Q: Can I use aluminum foil to cover the top of the 9" Square Baker, Rectangular Baker, Deep Dish Baker, etc.?
A: Aluminum foil can be used to cover the top surface of foods, such as pizza, or placed over the top of the 9x13" Baker, etc., to act as a cover. However, foil should not cover the baking surface of the stoneware because it will block the beneficial effects of the stoneware. Remember, you can cover the top of foods with foil or use it as a cover, but you do not want direct contact with the baking surface and aluminum foil.

Q: Is it possible for stoneware to become saturated and not absorb any more fat or oil from foods onto its surface? Would this affect the baking quality if the stoneware were saturated?
A: The stoneware will gradually absorb fats and oils onto its surface to from a non-stick coating. The seasoning on the stoneware will not affect the baking quality. Moisture will still pass through a very seasoned stone and heat will continue to be distributed evenly.

Q: Can the stones be used on a grill?
A: You may use the stoneware on a charcoal grill ONLY IF the proper method of cooking is used: Stones cannot be used on gas grills because the flames cannot be controlled. Use of stones on any grill is discouraged.

Q: What about a broiler?
A: A stone should not be used under a broiler or on top of a direct heat source. For this reason, we do not recommend cooking with the Stoneware in an oven above 500 degrees because the broiler element will be turned on at or above 500 degrees.

Q: Should I preheat Stones before use?
A: It is not necessary to preheat Pampered Chef's Stoneware. However, you should preheat your oven. Bake foods on the Baking Stones at the same temperatures and time-lengths you would normally use.

Q: Why does dish soap leave a flavor but garlic and fish don't?
A: Soap or detergent works to actually form a bond with fats and oils. On our stoneware, fats and oils are part of the seasoning of the stone, so when you try to rinse the soap away, it has actually bonded to the surface seasoning making it difficult to remove. A soap taste may then exist during your next usage. When you bake food with strong odors and flavors, there is nothing in the food that binds to the stone or seasoning. Garlic, fish, onion, etc., are natural food products and do not adhere to the stone. That's why you can bake fish one night and cookies the next without having a "fishy" cookie taste.

Q: If I'm not using soap to clean my stone, then how can it be clean?
A: Soap does not kill bacteria. Soap (and detergent) when combined with water molecules penetrates the pores of food residue to soften it. This softening of food residue just makes it easier for the residue to be removed. Hot water alone makes oil and other food substances more fluid and therefore easier to dislodge, especially when used in combination with the nylon pan scraper. This rubbing action will effectively remove food residue.

Q: Can stoneware be used in a convection oven?
A: Definitely. A convection oven is an oven with a built-in fan that forces superheated air throughout the oven for a quicker, more even browning and baking. Since the oven temperature is uniform and controlled throughout, convection ovens do require cooking temperatures to be lower. You can use your favorite Pampered Chef recipe with a convection oven, but for best results, follow baking time and temperature guidelines that are provided with the oven.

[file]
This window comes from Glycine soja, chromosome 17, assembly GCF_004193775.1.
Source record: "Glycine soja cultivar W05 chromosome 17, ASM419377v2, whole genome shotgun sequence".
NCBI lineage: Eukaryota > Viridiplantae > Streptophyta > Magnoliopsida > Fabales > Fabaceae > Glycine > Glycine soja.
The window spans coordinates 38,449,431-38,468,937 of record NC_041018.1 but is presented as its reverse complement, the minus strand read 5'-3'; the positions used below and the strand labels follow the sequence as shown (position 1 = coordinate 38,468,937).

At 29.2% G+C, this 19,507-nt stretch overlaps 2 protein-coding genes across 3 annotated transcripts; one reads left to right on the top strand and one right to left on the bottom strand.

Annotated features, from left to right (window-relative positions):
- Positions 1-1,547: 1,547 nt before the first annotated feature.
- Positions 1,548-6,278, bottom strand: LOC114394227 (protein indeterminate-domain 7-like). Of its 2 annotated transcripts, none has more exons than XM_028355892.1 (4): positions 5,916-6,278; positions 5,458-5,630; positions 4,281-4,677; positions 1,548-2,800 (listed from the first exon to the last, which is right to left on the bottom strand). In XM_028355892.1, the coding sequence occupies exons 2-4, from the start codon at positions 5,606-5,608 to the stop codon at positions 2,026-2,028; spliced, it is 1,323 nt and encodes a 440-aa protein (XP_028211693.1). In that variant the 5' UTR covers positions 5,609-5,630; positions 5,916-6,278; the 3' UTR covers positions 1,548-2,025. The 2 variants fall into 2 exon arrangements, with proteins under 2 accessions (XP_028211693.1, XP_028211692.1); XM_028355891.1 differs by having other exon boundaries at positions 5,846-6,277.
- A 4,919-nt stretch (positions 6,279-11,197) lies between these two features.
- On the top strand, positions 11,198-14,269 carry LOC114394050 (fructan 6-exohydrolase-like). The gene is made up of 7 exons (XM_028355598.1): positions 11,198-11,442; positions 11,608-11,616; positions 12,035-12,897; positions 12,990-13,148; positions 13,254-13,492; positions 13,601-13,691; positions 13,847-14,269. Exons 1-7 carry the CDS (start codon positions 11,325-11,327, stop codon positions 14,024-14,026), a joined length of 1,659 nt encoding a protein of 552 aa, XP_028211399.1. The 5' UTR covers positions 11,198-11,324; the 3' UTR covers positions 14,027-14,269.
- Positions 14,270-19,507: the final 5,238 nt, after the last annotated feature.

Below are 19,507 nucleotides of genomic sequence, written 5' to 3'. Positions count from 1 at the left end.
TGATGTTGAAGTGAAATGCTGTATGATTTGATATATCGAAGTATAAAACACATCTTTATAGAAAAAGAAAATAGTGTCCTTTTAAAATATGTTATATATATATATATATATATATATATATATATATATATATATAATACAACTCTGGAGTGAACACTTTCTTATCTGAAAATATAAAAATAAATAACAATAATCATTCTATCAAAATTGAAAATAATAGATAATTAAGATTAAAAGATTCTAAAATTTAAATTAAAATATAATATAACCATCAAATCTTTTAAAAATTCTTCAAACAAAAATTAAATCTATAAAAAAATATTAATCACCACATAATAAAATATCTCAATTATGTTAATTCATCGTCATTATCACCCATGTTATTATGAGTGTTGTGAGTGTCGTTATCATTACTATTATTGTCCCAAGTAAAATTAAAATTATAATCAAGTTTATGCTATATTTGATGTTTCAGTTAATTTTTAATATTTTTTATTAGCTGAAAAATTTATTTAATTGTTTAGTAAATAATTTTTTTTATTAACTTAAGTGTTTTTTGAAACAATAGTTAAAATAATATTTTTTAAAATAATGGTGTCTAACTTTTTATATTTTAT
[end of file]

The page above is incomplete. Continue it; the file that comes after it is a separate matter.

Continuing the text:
Q: What is the correct rack to put a stone in the oven?
A: The second from the bottom. Some ovens are labeled "A", "B", etc. "B" is the correct position-the most "central" part of the oven. Before pre-heating the oven at your shows, always check rack position and adjust if necessary.

Q: Why can't two chicken breasts be baked on the larger stones?
A: It is very important to evenly spread out foods over surface of the stone before baking. When two chicken breasts are placed on a stone, the area on which the food is placed remains cold while the remaining parts of the stone heat up. This puts a strain on that portion of the stone and could cause a thermal shock. Foods should be baked on stoneware pieces that match the size of the food item being baked. Rule of thumb: 2/3 of the surface of the stone should be covered with food.

Q: Can you bake with two stones in the oven at the same time?
A: Yes and no. Two stones can be baked on at the same time if they are on the same rack. "Stacking" or placing stones on separate racks, one over the other, is not an efficient way to use the stones. The stone on the bottom actually absorbs most of the heat from the element and the upper stone does not heat properly.

Q: Can stones be used in the microwave?
A: Yes, food can be baked or reheated in the microwave. Stones actually work best with dry heat, as in a conventional oven, so the results will not be the same in a microwave
That is very valuable info. I will print it out and have it on hand at all my shows.Thanks a bunch.

1. How do I clean my stoneware?

To clean your stoneware, you can simply use hot water and a nylon scraper to remove any food residue. If needed, you can also use a mild soap or baking soda. Do not use metal utensils or harsh cleaners on your stoneware as it can damage the surface.

2. Can I use my stoneware in the microwave?

Yes, stoneware is safe to use in the microwave. However, avoid using it under the broiler or on direct heat, as it may cause the stoneware to crack or break.

3. How do I season my stoneware?

To season your stoneware, simply rinse it with hot water and then rub a small amount of vegetable or canola oil over the surface. This will help enhance the non-stick properties of the stoneware.

4. Can I put my stoneware in the dishwasher?

Yes, stoneware is dishwasher safe. However, hand washing with hot water and a nylon scraper is recommended to prolong the life of your stoneware.

5. Can I use my stoneware on the stove top?

No, stoneware is not suitable for use on the stove top. It is designed for use in the oven or microwave only.